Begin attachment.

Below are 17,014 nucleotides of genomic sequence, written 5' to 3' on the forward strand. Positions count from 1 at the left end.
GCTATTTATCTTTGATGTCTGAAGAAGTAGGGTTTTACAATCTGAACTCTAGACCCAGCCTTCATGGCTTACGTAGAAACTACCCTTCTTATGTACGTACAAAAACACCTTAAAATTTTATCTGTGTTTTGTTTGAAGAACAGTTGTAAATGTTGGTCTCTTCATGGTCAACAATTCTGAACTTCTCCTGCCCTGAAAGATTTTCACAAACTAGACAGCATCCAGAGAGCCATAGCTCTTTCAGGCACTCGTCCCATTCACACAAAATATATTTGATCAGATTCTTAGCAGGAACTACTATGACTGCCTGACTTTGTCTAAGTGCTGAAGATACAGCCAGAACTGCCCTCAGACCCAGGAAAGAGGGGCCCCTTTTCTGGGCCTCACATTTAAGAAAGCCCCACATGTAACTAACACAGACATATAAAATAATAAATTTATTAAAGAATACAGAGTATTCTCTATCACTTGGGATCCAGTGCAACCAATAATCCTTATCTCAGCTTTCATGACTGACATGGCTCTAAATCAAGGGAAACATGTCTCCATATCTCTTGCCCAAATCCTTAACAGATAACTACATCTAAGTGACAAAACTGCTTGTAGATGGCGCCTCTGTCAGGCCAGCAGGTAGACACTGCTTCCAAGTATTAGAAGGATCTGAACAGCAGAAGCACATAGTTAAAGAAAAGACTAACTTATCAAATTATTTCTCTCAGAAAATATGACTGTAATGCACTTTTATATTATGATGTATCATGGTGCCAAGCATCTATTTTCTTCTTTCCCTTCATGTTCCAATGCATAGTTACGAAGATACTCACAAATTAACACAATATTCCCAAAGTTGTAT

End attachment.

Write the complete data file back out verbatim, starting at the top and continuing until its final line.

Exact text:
Below are 17,014 nucleotides of genomic sequence, written 5' to 3' on the forward strand. Positions count from 1 at the left end.
GCTATTTATCTTTGATGTCTGAAGAAGTAGGGTTTTACAATCTGAACTCTAGACCCAGCCTTCATGGCTTACGTAGAAACTACCCTTCTTATGTACGTACAAAAACACCTTAAAATTTTATCTGTGTTTTGTTTGAAGAACAGTTGTAAATGTTGGTCTCTTCATGGTCAACAATTCTGAACTTCTCCTGCCCTGAAAGATTTTCACAAACTAGACAGCATCCAGAGAGCCATAGCTCTTTCAGGCACTCGTCCCATTCACACAAAATATATTTGATCAGATTCTTAGCAGGAACTACTATGACTGCCTGACTTTGTCTAAGTGCTGAAGATACAGCCAGAACTGCCCTCAGACCCAGGAAAGAGGGGCCCCTTTTCTGGGCCTCACATTTAAGAAAGCCCCACATGTAACTAACACAGACATATAAAATAATAAATTTATTAAAGAATACAGAGTATTCTCTATCACTTGGGATCCAGTGCAACCAATAATCCTTATCTCAGCTTTCATGACTGACATGGCTCTAAATCAAGGGAAACATGTCTCCATATCTCTTGCCCAAATCCTTAACAGATAACTACATCTAAGTGACAAAACTGCTTGTAGATGGCGCCTCTGTCAGGCCAGCAGGTAGACACTGCTTCCAAGTATTAGAAGGATCTGAACAGCAGAAGCACATAGTTAAAGAAAAGACTAACTTATCAAATTATTTCTCTCAGAAAATATGACTGTAATGCACTTTTATATTATGATGTATCATGGTGCCAAGCATCTATTTTCTTCTTTCCCTTCATGTTCCAATGCATAGTTACGAAGATACTCACAAATTAACACAATATTCCCAAAGTTGTAT